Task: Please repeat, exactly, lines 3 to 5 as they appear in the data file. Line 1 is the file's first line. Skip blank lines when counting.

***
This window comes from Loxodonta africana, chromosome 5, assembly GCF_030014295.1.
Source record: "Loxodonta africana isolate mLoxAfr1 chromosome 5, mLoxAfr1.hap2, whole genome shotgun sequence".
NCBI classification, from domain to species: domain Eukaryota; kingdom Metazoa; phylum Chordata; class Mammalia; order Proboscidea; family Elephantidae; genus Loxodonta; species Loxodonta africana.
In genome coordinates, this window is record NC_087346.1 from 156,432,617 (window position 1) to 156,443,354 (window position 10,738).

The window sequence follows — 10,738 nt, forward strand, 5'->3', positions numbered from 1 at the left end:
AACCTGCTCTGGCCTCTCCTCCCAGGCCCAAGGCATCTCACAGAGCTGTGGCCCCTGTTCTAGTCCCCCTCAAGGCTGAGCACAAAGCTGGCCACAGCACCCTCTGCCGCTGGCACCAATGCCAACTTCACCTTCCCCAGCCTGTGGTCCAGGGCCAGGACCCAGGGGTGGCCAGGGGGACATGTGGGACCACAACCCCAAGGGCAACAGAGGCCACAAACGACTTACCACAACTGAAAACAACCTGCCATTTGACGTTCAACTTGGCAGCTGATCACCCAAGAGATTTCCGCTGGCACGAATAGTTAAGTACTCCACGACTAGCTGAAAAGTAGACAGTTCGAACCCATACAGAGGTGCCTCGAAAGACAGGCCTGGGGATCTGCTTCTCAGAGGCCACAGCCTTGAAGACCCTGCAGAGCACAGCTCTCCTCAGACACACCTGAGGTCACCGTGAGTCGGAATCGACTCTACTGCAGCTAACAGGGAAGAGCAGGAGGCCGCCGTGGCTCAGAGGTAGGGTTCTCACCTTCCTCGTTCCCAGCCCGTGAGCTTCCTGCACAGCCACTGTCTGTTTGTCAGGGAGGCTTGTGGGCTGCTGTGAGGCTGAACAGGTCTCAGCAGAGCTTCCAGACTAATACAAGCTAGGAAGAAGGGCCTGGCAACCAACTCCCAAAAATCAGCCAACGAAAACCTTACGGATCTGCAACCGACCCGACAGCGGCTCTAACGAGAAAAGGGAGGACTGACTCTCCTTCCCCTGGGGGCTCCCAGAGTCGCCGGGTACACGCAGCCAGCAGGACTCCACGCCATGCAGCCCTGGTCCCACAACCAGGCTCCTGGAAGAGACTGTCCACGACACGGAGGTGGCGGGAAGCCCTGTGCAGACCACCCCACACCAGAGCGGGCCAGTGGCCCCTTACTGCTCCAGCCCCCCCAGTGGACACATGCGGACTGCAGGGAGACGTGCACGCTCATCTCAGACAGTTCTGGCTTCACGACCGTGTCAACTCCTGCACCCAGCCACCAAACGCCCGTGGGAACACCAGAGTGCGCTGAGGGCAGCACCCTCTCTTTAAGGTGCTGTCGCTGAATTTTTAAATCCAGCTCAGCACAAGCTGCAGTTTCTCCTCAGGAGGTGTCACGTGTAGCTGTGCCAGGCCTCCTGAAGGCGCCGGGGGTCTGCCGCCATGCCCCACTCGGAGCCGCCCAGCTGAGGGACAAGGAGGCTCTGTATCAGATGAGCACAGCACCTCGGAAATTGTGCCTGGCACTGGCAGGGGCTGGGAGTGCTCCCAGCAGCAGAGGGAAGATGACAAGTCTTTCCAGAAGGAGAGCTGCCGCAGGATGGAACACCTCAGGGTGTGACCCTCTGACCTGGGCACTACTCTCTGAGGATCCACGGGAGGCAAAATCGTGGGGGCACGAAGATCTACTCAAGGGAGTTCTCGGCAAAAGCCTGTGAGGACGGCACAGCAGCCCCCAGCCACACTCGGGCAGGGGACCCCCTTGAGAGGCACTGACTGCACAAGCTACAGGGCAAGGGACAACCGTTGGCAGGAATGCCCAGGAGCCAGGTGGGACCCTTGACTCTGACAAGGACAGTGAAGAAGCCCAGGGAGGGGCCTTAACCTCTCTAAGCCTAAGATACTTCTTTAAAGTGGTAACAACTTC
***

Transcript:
NCBI classification, from domain to species: domain Eukaryota; kingdom Metazoa; phylum Chordata; class Mammalia; order Proboscidea; family Elephantidae; genus Loxodonta; species Loxodonta africana.
In genome coordinates, this window is record NC_087346.1 from 156,432,617 (window position 1) to 156,443,354 (window position 10,738).

The window sequence follows — 10,738 nt, forward strand, 5'->3', positions numbered from 1 at the left end: